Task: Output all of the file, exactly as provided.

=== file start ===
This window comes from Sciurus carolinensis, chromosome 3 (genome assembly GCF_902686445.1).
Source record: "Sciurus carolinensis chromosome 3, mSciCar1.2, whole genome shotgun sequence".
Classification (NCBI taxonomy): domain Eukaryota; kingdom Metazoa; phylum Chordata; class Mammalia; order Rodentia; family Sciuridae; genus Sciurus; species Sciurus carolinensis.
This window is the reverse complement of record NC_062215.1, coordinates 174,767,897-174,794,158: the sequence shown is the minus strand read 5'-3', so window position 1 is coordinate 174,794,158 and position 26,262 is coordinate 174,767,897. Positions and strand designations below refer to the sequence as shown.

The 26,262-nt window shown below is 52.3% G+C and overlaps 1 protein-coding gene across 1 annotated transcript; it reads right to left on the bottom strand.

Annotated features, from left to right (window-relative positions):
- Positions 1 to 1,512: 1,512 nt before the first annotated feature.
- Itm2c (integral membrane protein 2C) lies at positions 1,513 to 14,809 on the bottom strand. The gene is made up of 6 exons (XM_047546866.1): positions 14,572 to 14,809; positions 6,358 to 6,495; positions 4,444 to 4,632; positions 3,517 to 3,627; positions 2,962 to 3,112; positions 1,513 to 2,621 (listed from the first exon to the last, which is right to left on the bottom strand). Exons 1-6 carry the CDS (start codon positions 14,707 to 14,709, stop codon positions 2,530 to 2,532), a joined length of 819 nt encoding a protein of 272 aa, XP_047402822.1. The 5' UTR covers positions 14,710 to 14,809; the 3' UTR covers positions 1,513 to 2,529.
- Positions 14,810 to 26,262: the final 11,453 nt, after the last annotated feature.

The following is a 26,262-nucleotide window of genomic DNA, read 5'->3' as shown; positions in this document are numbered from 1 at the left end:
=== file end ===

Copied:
This window comes from Sciurus carolinensis, chromosome 3 (genome assembly GCF_902686445.1).
Source record: "Sciurus carolinensis chromosome 3, mSciCar1.2, whole genome shotgun sequence".
Classification (NCBI taxonomy): domain Eukaryota; kingdom Metazoa; phylum Chordata; class Mammalia; order Rodentia; family Sciuridae; genus Sciurus; species Sciurus carolinensis.
This window is the reverse complement of record NC_062215.1, coordinates 174,767,897-174,794,158: the sequence shown is the minus strand read 5'-3', so window position 1 is coordinate 174,794,158 and position 26,262 is coordinate 174,767,897. Positions and strand designations below refer to the sequence as shown.

The 26,262-nt window shown below is 52.3% G+C and overlaps 1 protein-coding gene across 1 annotated transcript; it reads right to left on the bottom strand.

Annotated features, from left to right (window-relative positions):
- Positions 1 to 1,512: 1,512 nt before the first annotated feature.
- Itm2c (integral membrane protein 2C) lies at positions 1,513 to 14,809 on the bottom strand. The gene is made up of 6 exons (XM_047546866.1): positions 14,572 to 14,809; positions 6,358 to 6,495; positions 4,444 to 4,632; positions 3,517 to 3,627; positions 2,962 to 3,112; positions 1,513 to 2,621 (listed from the first exon to the last, which is right to left on the bottom strand). Exons 1-6 carry the CDS (start codon positions 14,707 to 14,709, stop codon positions 2,530 to 2,532), a joined length of 819 nt encoding a protein of 272 aa, XP_047402822.1. The 5' UTR covers positions 14,710 to 14,809; the 3' UTR covers positions 1,513 to 2,529.
- Positions 14,810 to 26,262: the final 11,453 nt, after the last annotated feature.

The following is a 26,262-nucleotide window of genomic DNA, read 5'->3' as shown; positions in this document are numbered from 1 at the left end: